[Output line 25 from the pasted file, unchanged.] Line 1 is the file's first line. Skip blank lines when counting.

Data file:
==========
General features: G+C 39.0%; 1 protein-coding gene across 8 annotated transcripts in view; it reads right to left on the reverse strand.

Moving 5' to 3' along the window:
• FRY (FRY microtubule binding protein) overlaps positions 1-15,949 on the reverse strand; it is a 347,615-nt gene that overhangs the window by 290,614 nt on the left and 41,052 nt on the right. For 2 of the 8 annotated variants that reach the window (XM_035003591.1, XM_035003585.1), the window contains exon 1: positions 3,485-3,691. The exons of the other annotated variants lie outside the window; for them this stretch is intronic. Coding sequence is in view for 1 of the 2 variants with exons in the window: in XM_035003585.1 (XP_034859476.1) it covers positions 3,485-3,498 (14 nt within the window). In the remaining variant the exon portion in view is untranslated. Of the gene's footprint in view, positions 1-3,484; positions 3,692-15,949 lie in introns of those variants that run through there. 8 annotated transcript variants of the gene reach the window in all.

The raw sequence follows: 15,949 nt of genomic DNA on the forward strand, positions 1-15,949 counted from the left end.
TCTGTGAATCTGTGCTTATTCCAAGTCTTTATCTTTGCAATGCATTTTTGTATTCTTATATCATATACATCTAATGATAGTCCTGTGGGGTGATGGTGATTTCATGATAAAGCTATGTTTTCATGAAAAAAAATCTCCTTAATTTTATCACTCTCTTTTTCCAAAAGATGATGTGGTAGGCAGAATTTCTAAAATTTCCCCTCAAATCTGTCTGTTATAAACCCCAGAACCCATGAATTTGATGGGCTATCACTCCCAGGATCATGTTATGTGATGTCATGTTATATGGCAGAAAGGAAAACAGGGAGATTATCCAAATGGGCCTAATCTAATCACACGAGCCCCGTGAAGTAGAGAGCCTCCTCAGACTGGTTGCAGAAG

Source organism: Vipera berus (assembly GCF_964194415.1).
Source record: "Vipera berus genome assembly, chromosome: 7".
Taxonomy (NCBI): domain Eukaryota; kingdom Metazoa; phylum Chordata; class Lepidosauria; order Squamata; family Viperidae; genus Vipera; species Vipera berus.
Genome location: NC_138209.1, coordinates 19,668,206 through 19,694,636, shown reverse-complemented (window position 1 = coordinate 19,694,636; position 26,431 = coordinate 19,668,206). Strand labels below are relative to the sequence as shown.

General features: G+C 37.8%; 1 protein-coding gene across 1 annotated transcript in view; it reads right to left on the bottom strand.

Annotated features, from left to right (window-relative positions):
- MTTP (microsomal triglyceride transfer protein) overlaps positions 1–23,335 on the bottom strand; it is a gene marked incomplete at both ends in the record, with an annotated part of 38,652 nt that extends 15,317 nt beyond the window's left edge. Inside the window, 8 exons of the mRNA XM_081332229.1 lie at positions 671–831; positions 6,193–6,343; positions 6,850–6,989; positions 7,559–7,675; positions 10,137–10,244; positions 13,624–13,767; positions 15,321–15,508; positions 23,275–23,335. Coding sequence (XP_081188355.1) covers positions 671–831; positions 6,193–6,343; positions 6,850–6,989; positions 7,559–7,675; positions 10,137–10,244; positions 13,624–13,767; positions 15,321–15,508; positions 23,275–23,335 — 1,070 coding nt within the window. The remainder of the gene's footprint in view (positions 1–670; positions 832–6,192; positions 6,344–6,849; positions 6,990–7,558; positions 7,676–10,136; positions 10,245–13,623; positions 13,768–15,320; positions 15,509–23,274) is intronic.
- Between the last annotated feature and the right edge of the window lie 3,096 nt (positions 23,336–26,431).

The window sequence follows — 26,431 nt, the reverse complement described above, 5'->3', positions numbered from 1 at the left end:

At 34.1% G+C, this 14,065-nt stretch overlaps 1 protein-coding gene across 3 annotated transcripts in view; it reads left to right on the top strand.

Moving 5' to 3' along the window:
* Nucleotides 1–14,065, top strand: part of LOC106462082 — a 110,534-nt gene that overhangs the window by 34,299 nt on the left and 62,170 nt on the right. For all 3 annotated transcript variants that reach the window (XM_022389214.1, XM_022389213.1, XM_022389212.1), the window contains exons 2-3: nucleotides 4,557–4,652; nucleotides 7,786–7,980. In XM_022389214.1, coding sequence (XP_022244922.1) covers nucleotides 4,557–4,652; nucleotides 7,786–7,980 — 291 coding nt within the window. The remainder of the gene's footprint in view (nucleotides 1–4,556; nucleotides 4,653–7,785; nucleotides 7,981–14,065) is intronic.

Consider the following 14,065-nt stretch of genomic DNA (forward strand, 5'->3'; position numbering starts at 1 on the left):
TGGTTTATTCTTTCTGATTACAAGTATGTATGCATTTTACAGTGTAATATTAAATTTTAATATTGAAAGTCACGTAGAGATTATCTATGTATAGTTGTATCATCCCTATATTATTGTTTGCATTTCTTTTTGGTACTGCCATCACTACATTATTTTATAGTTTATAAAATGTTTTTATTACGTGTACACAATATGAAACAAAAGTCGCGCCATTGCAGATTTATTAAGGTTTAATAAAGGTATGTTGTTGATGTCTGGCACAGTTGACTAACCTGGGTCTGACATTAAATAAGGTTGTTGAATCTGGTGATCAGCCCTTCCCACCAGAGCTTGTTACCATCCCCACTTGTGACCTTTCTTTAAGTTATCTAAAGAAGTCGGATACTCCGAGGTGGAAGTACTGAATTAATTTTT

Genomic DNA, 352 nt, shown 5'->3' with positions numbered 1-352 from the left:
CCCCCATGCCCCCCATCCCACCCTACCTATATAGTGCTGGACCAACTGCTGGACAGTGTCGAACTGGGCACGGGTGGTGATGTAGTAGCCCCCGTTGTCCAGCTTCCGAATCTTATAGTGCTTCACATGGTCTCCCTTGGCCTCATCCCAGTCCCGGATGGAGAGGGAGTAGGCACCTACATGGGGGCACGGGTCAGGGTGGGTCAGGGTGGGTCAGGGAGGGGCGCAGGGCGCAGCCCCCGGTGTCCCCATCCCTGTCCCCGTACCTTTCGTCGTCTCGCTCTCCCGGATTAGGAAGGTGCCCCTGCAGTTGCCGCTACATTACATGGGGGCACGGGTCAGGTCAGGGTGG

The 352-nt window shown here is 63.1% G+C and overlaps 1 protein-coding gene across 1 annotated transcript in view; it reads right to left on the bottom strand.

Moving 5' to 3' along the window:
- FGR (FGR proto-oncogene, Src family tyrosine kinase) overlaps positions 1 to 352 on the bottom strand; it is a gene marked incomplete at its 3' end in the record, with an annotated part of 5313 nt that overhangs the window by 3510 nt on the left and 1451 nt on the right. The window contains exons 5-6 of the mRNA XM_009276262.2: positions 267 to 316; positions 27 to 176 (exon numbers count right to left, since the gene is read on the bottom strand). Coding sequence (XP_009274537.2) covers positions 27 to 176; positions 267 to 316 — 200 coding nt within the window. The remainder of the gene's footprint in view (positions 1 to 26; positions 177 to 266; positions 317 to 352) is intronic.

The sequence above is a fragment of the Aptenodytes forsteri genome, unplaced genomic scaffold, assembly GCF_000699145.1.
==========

The sequence above is a fragment of the Aptenodytes forsteri genome, unplaced genomic scaffold, assembly GCF_000699145.1.